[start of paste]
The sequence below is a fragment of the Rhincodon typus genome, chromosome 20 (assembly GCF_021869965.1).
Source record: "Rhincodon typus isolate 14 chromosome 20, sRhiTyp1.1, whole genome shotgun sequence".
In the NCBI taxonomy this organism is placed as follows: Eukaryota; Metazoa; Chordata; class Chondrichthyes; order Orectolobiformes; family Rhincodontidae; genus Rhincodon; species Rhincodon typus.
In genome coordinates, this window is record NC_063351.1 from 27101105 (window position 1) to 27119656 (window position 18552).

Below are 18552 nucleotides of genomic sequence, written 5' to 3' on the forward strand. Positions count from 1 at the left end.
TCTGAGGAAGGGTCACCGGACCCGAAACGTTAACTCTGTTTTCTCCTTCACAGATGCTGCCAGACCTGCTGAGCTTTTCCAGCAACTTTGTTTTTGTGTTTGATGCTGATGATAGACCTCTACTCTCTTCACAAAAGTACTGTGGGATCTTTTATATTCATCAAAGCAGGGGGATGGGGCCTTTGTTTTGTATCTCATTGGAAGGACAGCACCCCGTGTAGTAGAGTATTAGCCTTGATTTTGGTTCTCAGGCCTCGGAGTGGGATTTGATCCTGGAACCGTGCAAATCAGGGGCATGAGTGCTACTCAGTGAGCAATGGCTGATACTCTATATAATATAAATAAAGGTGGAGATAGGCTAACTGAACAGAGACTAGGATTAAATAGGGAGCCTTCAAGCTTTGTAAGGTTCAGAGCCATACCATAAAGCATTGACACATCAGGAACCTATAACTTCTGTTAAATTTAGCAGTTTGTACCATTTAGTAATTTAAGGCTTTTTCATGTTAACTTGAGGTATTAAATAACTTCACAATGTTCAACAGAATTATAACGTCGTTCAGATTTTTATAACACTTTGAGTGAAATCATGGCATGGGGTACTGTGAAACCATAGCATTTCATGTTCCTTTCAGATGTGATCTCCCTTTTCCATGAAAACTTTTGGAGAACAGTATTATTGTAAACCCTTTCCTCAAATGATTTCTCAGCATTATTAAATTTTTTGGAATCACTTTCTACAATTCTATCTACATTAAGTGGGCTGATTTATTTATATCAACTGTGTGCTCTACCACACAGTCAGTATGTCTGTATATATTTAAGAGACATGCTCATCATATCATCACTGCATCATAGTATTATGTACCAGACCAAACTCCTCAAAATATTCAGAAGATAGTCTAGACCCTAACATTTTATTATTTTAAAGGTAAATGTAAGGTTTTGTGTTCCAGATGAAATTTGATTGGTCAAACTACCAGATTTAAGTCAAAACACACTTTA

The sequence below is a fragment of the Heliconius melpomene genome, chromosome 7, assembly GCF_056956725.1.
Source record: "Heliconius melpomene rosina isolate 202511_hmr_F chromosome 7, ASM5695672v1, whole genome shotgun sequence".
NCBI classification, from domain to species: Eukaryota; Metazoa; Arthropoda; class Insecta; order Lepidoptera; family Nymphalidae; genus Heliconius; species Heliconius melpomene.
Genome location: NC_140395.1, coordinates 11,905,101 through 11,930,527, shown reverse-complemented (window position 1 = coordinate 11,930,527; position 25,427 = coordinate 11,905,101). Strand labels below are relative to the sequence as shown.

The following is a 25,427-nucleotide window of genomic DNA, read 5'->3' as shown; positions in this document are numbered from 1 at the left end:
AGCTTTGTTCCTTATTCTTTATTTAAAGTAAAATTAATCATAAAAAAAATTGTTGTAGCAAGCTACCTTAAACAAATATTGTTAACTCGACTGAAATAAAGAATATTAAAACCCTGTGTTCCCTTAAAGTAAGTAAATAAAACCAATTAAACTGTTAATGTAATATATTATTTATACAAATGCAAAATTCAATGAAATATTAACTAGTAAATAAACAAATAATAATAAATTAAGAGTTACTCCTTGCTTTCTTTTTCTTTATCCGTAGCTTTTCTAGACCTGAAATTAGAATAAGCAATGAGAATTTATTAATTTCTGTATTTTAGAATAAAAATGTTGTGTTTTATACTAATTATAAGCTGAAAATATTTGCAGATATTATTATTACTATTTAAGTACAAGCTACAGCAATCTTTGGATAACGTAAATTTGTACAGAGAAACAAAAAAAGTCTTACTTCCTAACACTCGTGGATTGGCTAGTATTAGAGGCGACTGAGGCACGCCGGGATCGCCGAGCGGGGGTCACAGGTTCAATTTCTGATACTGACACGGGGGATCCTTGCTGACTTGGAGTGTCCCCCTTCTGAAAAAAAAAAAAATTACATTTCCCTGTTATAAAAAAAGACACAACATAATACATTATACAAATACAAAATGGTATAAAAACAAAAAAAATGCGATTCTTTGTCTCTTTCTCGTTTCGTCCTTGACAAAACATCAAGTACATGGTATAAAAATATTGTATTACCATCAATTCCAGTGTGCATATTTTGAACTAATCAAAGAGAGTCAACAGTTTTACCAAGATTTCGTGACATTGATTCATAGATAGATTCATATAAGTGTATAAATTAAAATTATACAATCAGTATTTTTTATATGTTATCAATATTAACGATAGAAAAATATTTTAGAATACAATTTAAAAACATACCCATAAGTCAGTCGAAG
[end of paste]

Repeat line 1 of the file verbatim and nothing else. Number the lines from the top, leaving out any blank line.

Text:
The sequence below is a fragment of the Rhincodon typus genome, chromosome 20 (assembly GCF_021869965.1).